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The ‘Brides in the Bath’ murder case was an international sensation at a time when millions were dying in the trenches of World War One and Zeppelins were flying over London.


George Joseph Smith

It is the story of three women who died in almost identical circumstances shortly after marrying a bigamous swindler called George Joseph Smith.

Smith’s crimes only came to light after the third victim was found drowned in a bathtub in Highgate, north London.

Margaret Lofty was 38 years old and desperate to escape spinsterhood when she met Smith – then using the name of John Lloyd – in late 1914.

On December 17 that year, a week after taking out a £700 life insurance policy, she married him at Bath Registry Office before taking a train to London and renting a room at 14 Bismarck Road (now Waterlow Road).

The following day the couple went to a solicitor’s office on Islington High Street to draw up a will leaving all of Margaret’s possessions to her husband.

At just before 8pm, Margaret took a bath. A few minutes later the landlady heard the sound of splashing, a noise like someone grabbing the side of the tub and then a sigh. Moments later a song started to play on the harmonium. It was ‘Nearer My God to Thee’, the hymn supposedly played as the Titanic sank.

Her husband then left the house, supposedly to buy tomatoes for supper, and on his return made a show of not getting an answer when he knocked on the bathroom door.

The landlady Louisa Blatch responded to his call for help and saw him trying to get his wife out of the bath. Her body was cold, her lips blue and swollen, and froth was coming from her nose and mouth. There were no signs of a struggle and the doctor carrying out the postmortem believed she must have fainted in the bath. Margaret was buried at Islington Cemetery on December 23 and on January 1 an inquest recorded a verdict of accidental death. ‘John Lloyd’ then disappeared owing 10s in rent.

The truth only emerged because of the suspicions of a Mr Charles Burnham, whose daughter had also drowned in a bath at a boarding house in Blackpool a year earlier.


The bath he used

In January 1915 he sent newspaper clippings about both the Blackpool and Highgate cases to Detective Inspector Arthur Neil at Scotland Yard and asked him to investigate.

The following month the police arrested George Smith as he visited his solicitor’s office in Uxbridge Road, Shepherd’s Bush.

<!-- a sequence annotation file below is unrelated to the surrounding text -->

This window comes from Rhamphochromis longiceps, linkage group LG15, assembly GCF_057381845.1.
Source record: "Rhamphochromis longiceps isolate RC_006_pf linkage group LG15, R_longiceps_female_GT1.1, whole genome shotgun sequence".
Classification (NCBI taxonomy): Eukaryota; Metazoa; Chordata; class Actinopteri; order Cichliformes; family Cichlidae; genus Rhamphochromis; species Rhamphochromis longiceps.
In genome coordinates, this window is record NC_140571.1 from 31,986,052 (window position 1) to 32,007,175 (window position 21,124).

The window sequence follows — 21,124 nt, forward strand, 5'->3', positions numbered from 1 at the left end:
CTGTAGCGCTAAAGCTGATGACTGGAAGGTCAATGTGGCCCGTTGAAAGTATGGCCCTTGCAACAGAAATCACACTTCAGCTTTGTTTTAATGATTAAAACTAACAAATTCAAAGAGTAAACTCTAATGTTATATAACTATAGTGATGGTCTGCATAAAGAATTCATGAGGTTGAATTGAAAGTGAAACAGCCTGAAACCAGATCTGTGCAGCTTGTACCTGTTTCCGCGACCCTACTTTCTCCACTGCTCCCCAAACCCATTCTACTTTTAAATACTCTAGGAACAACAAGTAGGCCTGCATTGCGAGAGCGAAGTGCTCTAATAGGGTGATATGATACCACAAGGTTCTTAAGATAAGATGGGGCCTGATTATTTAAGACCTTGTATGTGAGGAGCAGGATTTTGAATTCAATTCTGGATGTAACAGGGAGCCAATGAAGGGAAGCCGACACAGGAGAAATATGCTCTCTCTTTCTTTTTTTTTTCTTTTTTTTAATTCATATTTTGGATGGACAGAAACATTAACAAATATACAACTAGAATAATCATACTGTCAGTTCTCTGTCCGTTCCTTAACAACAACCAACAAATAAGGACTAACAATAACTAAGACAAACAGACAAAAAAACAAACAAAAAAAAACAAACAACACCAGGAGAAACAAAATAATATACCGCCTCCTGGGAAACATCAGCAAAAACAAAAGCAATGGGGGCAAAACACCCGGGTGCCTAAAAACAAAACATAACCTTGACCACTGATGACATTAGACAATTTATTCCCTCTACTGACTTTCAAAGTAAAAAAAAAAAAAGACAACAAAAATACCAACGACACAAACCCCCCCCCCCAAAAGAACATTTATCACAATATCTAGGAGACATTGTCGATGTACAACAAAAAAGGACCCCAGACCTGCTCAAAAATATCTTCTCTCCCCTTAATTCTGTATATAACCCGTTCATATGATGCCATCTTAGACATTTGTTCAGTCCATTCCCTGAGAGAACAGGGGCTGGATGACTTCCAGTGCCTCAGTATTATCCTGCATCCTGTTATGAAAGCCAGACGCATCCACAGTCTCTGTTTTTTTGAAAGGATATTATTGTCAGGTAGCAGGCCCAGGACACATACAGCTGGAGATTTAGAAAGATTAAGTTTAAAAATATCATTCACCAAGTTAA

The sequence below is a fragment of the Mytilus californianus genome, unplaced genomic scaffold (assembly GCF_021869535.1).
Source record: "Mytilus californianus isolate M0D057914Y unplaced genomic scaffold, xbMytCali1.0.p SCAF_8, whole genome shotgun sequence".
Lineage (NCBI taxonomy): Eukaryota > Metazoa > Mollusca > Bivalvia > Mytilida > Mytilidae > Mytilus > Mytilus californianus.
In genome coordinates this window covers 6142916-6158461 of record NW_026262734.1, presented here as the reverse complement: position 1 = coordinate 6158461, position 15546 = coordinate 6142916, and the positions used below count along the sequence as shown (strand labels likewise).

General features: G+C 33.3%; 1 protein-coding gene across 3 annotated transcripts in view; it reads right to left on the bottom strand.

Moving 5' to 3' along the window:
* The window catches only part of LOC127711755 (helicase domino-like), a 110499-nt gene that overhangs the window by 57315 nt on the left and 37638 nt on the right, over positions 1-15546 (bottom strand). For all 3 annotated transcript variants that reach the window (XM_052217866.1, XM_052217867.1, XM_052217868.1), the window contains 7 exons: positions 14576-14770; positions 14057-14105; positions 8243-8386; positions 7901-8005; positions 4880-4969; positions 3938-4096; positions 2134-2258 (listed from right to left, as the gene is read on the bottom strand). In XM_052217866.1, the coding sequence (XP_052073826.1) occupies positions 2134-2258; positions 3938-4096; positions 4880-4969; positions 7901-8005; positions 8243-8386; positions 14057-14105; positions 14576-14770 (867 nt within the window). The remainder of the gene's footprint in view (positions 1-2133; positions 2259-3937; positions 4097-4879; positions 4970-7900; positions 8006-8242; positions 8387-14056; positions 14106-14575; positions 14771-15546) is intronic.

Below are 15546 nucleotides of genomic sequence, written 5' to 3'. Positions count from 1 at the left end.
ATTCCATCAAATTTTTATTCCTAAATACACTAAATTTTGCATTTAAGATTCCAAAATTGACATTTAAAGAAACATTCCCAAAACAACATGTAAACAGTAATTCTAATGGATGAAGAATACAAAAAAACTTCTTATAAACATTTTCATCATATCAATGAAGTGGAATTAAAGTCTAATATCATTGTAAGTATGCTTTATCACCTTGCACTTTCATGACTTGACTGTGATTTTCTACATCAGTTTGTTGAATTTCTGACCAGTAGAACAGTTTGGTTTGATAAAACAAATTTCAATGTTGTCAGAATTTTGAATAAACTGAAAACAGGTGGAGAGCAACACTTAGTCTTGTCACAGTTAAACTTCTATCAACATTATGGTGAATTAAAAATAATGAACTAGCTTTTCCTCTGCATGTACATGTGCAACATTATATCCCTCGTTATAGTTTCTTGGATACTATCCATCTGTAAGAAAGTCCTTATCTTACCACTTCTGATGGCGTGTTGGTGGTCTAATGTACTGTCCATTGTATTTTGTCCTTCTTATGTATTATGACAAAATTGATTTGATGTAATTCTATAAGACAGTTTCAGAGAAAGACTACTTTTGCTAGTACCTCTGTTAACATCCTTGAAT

A week later, on February 8, the detectives learned that a third woman, Bessie Mundy, had drowned in a bathtub in Herne Bay on July 13, 1912. Her husband, a man by the name of Henry Williams, had collected more than £2,500 left in her will drawn up five days before her death.

Witnesses and relatives of the victims quickly confirmed that John Lloyd and Henry Williams were in fact George Joseph Smith, born on January 11, 1872, at 90 Roman Road in Bethnal Green, east London.


George Joseph Smith in the dock

As the investigation continued a series of women came forward to say that they too had fallen prey to George Smith. It emerged that Smith had made a habit of pursuing women, marrying them and then disappearing with all their money. Only the first marriage, to an 18 year-old baker’s assistant in 1898, was genuine. There were seven other ‘wives’ including the three murder victims.

On June 22, 1915, Smith went on trial at the Old Bailey for the murder of Bessie Mundy (the murders of Alice Burnham and Margaret Lofty were used as supporting evidence). The case was notorious not only because of the dominating, almost hypnotic figure of George Joseph Smith but also the role of pathologist Bernard Spilsbury, said to be the ‘father of modern forensics.’

Spilsbury, who also gave evidence in the trials of Dr Crippen and Frederick Seddon, came up with the theory that Smith yanked the victims’ feet up as they lay in the bath, causing their heads to sink under the water. The sudden rush of water into their nose and mouth caused them to lose consciousness and quickly drown.

The jury took 22 minutes to find Smith guilty of murder on July 1. He was executed on August 13, 1915, his last words to the hangman being: ‘I am innocent.’

The Victims


Image 1) Alice Burnham, murdered in 1913 by her husband George Smith.

Image 2) First victim: Bessie Mundy was killed by Smith in 1912. He planned her murder by claiming she had epileptic fits.

Image 3) Margaret Lofty, who died in 1914 at his hands. Both were said to have suffered headaches and drowned in the bath tub.


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